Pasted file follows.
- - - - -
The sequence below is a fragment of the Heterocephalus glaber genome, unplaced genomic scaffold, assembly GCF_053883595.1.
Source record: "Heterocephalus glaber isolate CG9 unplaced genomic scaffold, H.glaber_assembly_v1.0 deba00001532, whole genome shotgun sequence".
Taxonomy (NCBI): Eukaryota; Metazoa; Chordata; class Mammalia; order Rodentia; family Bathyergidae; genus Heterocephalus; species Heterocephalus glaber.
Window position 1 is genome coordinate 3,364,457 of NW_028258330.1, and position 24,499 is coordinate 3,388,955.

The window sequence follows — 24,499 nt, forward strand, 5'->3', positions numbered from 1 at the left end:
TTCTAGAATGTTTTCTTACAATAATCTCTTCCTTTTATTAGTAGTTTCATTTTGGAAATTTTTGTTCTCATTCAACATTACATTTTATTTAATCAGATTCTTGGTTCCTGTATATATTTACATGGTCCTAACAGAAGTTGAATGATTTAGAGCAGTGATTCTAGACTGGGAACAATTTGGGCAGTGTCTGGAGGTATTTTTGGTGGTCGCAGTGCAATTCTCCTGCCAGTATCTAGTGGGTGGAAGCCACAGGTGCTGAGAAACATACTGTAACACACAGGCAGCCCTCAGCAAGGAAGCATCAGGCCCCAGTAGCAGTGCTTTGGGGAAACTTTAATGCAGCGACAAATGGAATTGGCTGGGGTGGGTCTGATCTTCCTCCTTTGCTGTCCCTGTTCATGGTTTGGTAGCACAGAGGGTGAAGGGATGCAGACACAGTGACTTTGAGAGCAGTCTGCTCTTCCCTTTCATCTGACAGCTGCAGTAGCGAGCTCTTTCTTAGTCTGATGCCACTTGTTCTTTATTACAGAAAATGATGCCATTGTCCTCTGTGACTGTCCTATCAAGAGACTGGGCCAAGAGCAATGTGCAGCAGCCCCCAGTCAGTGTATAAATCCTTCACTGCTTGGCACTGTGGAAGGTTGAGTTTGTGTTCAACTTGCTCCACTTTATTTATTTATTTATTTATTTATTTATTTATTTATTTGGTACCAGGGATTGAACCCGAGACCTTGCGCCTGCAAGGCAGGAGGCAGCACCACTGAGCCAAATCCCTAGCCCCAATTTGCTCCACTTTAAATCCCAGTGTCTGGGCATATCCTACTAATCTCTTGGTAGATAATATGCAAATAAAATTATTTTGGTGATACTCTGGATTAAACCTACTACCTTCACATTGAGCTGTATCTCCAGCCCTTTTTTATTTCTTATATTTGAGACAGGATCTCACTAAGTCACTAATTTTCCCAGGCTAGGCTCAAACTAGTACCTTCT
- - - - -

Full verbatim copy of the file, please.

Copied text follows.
The sequence below is a fragment of the Heterocephalus glaber genome, unplaced genomic scaffold, assembly GCF_053883595.1.
Source record: "Heterocephalus glaber isolate CG9 unplaced genomic scaffold, H.glaber_assembly_v1.0 deba00001532, whole genome shotgun sequence".
Taxonomy (NCBI): Eukaryota; Metazoa; Chordata; class Mammalia; order Rodentia; family Bathyergidae; genus Heterocephalus; species Heterocephalus glaber.
Window position 1 is genome coordinate 3,364,457 of NW_028258330.1, and position 24,499 is coordinate 3,388,955.

The window sequence follows — 24,499 nt, forward strand, 5'->3', positions numbered from 1 at the left end:
TTCTAGAATGTTTTCTTACAATAATCTCTTCCTTTTATTAGTAGTTTCATTTTGGAAATTTTTGTTCTCATTCAACATTACATTTTATTTAATCAGATTCTTGGTTCCTGTATATATTTACATGGTCCTAACAGAAGTTGAATGATTTAGAGCAGTGATTCTAGACTGGGAACAATTTGGGCAGTGTCTGGAGGTATTTTTGGTGGTCGCAGTGCAATTCTCCTGCCAGTATCTAGTGGGTGGAAGCCACAGGTGCTGAGAAACATACTGTAACACACAGGCAGCCCTCAGCAAGGAAGCATCAGGCCCCAGTAGCAGTGCTTTGGGGAAACTTTAATGCAGCGACAAATGGAATTGGCTGGGGTGGGTCTGATCTTCCTCCTTTGCTGTCCCTGTTCATGGTTTGGTAGCACAGAGGGTGAAGGGATGCAGACACAGTGACTTTGAGAGCAGTCTGCTCTTCCCTTTCATCTGACAGCTGCAGTAGCGAGCTCTTTCTTAGTCTGATGCCACTTGTTCTTTATTACAGAAAATGATGCCATTGTCCTCTGTGACTGTCCTATCAAGAGACTGGGCCAAGAGCAATGTGCAGCAGCCCCCAGTCAGTGTATAAATCCTTCACTGCTTGGCACTGTGGAAGGTTGAGTTTGTGTTCAACTTGCTCCACTTTATTTATTTATTTATTTATTTATTTATTTATTTATTTGGTACCAGGGATTGAACCCGAGACCTTGCGCCTGCAAGGCAGGAGGCAGCACCACTGAGCCAAATCCCTAGCCCCAATTTGCTCCACTTTAAATCCCAGTGTCTGGGCATATCCTACTAATCTCTTGGTAGATAATATGCAAATAAAATTATTTTGGTGATACTCTGGATTAAACCTACTACCTTCACATTGAGCTGTATCTCCAGCCCTTTTTTATTTCTTATATTTGAGACAGGATCTCACTAAGTCACTAATTTTCCCAGGCTAGGCTCAAACTAGTACCTTCT